Prayer of the rosary, reading of the Sunday Gospel, Act of Contrition, act of Spiritual Communion, Litany, prayer for all who suffer and die, for all who are persecuted, prayer for the pope and the priests, prayer for the end of the current physical and spiritual epidemic. The Catholic family should also pray the Stations of the Cross on Fridays of Lent. Furthermore, on Sundays, parents could gather their children in the afternoon or in the evening to read to them from the Lives of the Saints, especially those stories drawn from times of persecution of the Church. I had the privilege to have lived such an experience in my childhood, and that gave me the foundation of the Catholic faith for my entire life.
Catholics who are now deprived of assisting at Holy Mass and receiving sacramentally Holy Communion, perhaps only for a short time of some weeks or months, may think about these times of persecution, where faithful for years couldn’t assist at Holy Mass and receive other sacraments, as was the case, for instance, during the communist persecution in many places of the Soviet Empire.
Let the following words of God strengthen all Catholics who are currently suffering from being deprived of the Holy Mass and Holy Communion:
“Do not be surprised at the fiery trial when it comes upon you to test you, as though something strange were happening to you. But rejoice insofar as you share Christ’s sufferings, that you may also rejoice and be glad when his glory is revealed.” (1 Peter 4: 12–13)
“The Father of mercies and God of all comfort, who comforts us in all our affliction, so that we may be able to comfort those who are in any affliction, with the comfort with which we ourselves are comforted by God.” (2 Cor. 1:3–4)
“That the trial of your faith, being much more precious than of gold that perishes, though it be tried with fire, might be found unto praise and honor and glory at the appearing of Jesus Christ” (1 Peter 1:6–7).
In the time of a cruel persecution of the Church, St. Cyprian of Carthage (+258) gave the following edifying teaching on the value of patience:
“It is patience which firmly fortifies the foundations of our faith. It is this which lifts up on high the increase of our hope. It is this which directs our doing, that we may hold fast the way of Christ while we walk by His patience. How great is the Lord Jesus, and how great is His patience, that He who is adored in heaven is not yet avenged on earth! Let us, beloved brethren, consider His patience in our persecutions and sufferings; let us give an obedience full of expectation to His advent” (De patientia, 20; 24)
We want to pray with all our trust to the Mother of the Church, invoking the intercessory power of Her Immaculate Heart, that the current situation of being deprived of Holy Mass may bring abundant spiritual fruits for the true renewal of the Church after decades of the night of the persecution of true Catholics, clergy, and faithful that has happened inside the Church. Let us hear the following inspiring words of St. Cyprian:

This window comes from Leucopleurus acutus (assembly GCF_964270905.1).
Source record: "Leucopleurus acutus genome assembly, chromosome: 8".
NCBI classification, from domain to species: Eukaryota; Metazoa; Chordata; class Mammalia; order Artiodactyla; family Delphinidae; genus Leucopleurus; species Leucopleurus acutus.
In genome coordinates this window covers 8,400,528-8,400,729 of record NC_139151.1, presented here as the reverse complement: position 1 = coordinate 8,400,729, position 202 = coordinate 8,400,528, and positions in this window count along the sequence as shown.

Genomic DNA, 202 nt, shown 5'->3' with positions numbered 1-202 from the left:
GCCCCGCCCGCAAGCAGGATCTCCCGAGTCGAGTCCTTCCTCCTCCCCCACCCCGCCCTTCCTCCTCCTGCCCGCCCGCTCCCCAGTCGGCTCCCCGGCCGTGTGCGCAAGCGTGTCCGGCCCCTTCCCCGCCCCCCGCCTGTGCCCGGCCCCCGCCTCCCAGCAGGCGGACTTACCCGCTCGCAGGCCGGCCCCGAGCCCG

“If the cause of disaster is recognized, there is at once found a remedy for the wound. The Lord has desired His family to be proved; and because a long peace had corrupted the discipline that had been divinely delivered to us, the heavenly rebuke has aroused our faith, which was giving way, and I had almost said slumbering; and although we deserved more for our sins, yet the most merciful Lord has so moderated all things, that all which has happened has rather seemed a trial than a persecution.” (De lapsis, 5)
God grant that this short trial of the deprivation of public worship and Holy Mass instill in the heart of the pope and the bishops a new apostolic zeal for the perennial spiritual treasures, which were divinely entrusted to them — i.e., the zeal for the glory and honor of God, for the uniqueness of Jesus Christ and His redeeming sacrifice, for the centrality of the Eucharist and its sacred and sublime manner of celebration, for the greatest glory of the Eucharistic Body of Christ, the zeal for the salvation of the immortal souls, for a chaste and apostolic-minded clergy. May we listen to the following encouraging words of St. Cyprian:
“Praises must be given to God, and His benefits and gifts must be celebrated with giving of thanks, although even in the time of persecution our voice has not ceased to give thanks. For not even an enemy has so much power as to prevent us, who love the Lord with our whole heart, and life, and strength, from declaring His blessings and praises always and everywhere with glory. The day earnestly desired, by the prayers of all has come; and after the dreadful and loathsome darkness of a long night, the world has shone forth irradiated by the light of the Lord.” (De lapsis, 1)
March 19, 2020
+ Athanasius Schneider, auxiliary bishop of the Archdiocese of Saint Mary in Astana